The Supreme Court said on Wednesday that money laundering is a "heinous" crime which not only affects the social and economic fabric of a nation but also tends to promote other serious offences like terrorism and drug trafficking.
It noted that the Prevention of Money Laundering Act (PMLA), 2002, is a special legislation to deal with activities having a transnational impact on financial systems of nations.
While upholding the validity of certain provisions of the PMLA, a bench headed by Justice A M Khanwilkar noted the law was enacted to address the urgent need for a comprehensive legislation to prevent money laundering and prosecute those indulging in activities related to the proceeds of crime.
"Considering the purposes and objects of the legislation in the form of the 2002 Act and the background in which it had been enacted owing to the commitment made to the international bodies and on their recommendations, it is plainly clear that it is a special legislation to deal with the subject of money laundering activities having transnational impact on the financial systems including sovereignty and integrity of the countries.
"This is not an ordinary offence," said the bench, also comprising Justices Dinesh Maheshwari and C T Ravikumar.
The bench said the need to have a comprehensive legislation for preventing money laundering was felt the world over owing to the "serious threat" to the financial systems of the countries, including to their integrity and sovereignty.
"The international community deliberated over the dispensation to be provided to address the serious threat posed by the process and activities connected with the proceeds of crime and integrating it with formal financial systems of the countries," it said.
The bench observed that Parliament enacted the PMLA as a result of international commitment to sternly deal with the menace of laundering of proceeds of crime having transnational consequences.
"It is crystal clear from the preamble that the Act has been enacted to prevent money laundering and to provide for confiscation of property derived from or involved in money laundering and for matters connected therewith or incidental thereto," it said.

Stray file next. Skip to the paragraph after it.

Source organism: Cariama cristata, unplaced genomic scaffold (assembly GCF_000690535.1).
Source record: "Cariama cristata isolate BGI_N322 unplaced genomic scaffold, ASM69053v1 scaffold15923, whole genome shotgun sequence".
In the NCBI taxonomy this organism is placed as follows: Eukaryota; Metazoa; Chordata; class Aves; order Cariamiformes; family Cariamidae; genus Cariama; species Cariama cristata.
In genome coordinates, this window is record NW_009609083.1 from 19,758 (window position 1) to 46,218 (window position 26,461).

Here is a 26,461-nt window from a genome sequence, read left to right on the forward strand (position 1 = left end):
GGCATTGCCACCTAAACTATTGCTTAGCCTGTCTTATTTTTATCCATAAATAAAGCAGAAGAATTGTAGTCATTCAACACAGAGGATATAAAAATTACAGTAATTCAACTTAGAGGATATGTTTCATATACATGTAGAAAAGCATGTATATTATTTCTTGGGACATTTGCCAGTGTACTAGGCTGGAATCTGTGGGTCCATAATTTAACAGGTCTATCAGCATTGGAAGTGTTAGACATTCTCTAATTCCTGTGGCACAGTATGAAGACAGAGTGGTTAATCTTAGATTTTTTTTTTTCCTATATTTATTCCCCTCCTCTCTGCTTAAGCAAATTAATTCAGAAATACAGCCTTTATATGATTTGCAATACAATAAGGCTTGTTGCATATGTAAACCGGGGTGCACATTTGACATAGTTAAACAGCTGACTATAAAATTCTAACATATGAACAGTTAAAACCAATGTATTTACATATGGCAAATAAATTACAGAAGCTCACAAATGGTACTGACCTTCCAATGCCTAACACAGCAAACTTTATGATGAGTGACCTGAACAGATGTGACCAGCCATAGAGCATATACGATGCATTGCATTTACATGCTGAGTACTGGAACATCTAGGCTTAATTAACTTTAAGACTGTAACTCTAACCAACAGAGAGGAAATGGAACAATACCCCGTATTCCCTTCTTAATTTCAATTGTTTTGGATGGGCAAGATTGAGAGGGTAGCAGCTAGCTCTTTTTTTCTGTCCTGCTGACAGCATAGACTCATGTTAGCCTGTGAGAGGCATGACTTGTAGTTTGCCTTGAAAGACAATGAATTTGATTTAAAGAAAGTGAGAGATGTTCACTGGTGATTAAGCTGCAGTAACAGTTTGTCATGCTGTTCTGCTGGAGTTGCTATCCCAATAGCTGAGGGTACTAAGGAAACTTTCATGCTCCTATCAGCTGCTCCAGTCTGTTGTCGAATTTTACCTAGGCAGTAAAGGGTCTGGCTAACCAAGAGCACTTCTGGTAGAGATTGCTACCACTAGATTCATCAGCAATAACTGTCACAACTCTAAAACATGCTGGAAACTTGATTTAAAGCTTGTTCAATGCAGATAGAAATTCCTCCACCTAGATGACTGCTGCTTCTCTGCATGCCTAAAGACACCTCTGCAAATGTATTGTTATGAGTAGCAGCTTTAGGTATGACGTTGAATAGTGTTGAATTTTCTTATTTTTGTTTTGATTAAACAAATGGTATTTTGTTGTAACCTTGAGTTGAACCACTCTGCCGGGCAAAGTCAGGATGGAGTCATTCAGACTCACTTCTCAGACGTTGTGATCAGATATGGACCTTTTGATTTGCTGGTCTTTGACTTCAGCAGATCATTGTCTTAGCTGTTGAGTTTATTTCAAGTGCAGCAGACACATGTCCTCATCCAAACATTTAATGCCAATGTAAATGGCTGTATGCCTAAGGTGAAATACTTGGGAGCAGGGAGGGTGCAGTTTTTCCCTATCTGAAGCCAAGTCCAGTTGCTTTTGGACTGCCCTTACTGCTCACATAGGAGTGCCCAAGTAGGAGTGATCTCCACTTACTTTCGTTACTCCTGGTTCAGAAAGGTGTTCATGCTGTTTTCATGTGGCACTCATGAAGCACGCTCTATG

The Act, it said, is neither a pure regulatory legislation nor a pure penal legislation but an amalgam of several facets essential to addressing the scourge of money laundering.
It said while considering the challenge to the relevant provisions of the Act, the court cannot be oblivious to the objects and reasons for enacting such a special legislation and the seriousness of the issues to be dealt with.
"Every provision in the 2002 Act will have to be given its due significance while keeping in mind the legislative intent for providing a special mechanism to deal with the scourge of money laundering recognised world over and with the need to deal with it sternly," it said.
The bench noted that as the world progressed to a digital age, criminals found new ways to launder and the law found new ways to tackle them.
"Today, as we will see, many of the amendments in the 2002 Act are in response to the recommendations of the FATF (Financial Action Task Force)," it said.
FATF is an intergovernmental organisation aimed at combating money laundering internationally.
The top court delivered its verdict on a clutch of petitions concerning the interpretation of certain provisions of the PMLA.
It upheld the ED's powers to arrest, attach property involved in money laundering, and conduct search and seizure under the PMLA.